3 Modern slavery – trafficking human beings (THB)
You start this section by thinking about what THB entails.
Activity 5 What is THB?
Consider the following questions:
- a.What, in your opinion, is THB?
- b.What does it involve?
- c.Who is involved in THB?
Watch this cartoon, which defines THB.
Transcript: Activity 5 What is THB?
Trafficking in human beings (THB) is a crime, which has a strong human rights dimension. It involves the recruitment of the victim and their transportation to another state or within the same state for the purposes of exploitation. Victims of trafficking are subjected to various forms of exploitation that often vary according to their age and gender. It is commonly believed that THB happens predominantly for the purposes of sexual exploitation of women and girls. This form of exploitation is certainly one of the key motivations for trafficking. However, trafficking happens for other reasons too and it affects both women and men. Some of the other purposes of THB include:
- work in sweatshops
- domestic labour
- work in agriculture, mines, factories and fishing
- forced marriage
- organ transplants
- sport (e.g. camel jockeys)
There are many misconceptions about THB, especially regarding the perception of victims. Very often, it is assumed that victims of trafficking are only women and that they are trafficked only for sexual exploitation. Another myth is that trafficking happens only in Eastern Europe or in poor and third world countries, and that Western countries are not facing this problem. Finally, victims are often perceived to have consented to being trafficked. This is hugely incorrect.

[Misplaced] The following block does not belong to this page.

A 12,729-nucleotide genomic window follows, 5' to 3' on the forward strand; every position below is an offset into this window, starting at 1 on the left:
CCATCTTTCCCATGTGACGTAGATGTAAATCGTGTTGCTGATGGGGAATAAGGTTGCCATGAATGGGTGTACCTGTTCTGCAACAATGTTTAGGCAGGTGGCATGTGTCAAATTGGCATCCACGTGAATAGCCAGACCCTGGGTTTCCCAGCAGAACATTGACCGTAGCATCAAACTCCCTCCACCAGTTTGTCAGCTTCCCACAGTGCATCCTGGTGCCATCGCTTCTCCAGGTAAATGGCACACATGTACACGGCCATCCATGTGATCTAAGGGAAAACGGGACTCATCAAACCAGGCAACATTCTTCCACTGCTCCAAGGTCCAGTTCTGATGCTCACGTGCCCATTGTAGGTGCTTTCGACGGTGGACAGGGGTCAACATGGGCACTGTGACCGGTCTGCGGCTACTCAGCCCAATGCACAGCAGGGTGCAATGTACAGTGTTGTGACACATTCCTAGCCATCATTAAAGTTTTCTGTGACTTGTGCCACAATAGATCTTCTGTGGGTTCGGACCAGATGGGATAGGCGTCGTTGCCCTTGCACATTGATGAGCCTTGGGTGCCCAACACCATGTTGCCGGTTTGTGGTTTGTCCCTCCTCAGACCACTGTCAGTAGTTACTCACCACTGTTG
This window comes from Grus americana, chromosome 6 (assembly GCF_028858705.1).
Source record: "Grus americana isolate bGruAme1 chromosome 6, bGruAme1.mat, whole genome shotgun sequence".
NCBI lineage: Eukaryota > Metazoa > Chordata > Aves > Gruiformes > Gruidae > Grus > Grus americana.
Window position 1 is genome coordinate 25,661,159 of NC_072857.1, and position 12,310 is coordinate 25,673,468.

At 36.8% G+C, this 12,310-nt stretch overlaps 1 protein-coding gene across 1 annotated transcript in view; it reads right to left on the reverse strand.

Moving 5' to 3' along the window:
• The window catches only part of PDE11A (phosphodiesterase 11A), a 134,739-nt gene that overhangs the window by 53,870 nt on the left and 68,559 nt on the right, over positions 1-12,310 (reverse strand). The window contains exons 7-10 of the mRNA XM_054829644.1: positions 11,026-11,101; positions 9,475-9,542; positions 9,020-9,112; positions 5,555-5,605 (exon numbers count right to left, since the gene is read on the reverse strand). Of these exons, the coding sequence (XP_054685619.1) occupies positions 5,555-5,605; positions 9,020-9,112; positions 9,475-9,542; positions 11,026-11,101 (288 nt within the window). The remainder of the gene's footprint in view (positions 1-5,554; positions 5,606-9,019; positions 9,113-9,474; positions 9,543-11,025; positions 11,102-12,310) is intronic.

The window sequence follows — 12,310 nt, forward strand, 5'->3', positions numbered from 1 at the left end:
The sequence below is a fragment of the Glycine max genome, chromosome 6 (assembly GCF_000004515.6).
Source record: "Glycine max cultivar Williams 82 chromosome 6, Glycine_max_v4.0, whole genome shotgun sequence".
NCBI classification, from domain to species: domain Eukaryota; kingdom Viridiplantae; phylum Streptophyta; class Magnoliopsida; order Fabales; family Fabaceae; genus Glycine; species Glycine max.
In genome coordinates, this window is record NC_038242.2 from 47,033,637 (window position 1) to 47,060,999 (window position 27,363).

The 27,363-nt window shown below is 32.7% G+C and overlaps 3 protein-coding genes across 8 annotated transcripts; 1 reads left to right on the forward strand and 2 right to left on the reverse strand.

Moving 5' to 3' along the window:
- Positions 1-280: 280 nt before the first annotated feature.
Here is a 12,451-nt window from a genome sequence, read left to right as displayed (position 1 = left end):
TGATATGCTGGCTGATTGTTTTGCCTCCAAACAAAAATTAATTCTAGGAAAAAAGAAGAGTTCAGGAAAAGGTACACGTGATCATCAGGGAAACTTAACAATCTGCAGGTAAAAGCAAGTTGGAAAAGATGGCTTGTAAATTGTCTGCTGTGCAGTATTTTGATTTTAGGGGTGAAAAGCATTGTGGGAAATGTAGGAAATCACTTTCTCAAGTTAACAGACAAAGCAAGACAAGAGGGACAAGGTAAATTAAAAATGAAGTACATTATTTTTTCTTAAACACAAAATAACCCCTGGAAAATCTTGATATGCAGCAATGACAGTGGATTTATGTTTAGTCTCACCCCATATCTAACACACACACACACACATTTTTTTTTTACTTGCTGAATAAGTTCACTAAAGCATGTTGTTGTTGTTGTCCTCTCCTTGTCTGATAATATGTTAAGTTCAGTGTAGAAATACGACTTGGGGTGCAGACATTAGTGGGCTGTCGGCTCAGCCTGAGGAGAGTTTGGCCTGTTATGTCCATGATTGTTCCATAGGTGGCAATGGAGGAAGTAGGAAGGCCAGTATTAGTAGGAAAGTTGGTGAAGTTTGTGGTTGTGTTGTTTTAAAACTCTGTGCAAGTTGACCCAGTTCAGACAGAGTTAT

At the time of giving consent, victims very often do not know the true and full extent of what they are consenting to. For instance, a victim of THB may have consented to working abroad in an agricultural job and believed that they will be able to keep their earnings. However, upon arrival in the country of destination, the person might have their documents confiscated by the traffickers and be forced to carry out agricultural labour for little or no money. It is not uncommon that only upon the arrival, a victim of THB is forced into different types of work to which they did not consent, e.g. prostitution. Finally, it is extremely hard to believe that anyone could give real consent to forced labour, exploitation, being subjected to extreme violence, ill treatment and blackmail, which are often associated with the reality faced by the victims of THB.
The video, Work Abroad (2008) produced by the United Nations Office on Drugs and Crime, illustrates some misconceptions of victims of THB that are discussed above. Please note that there is no verbal soundtrack to the video.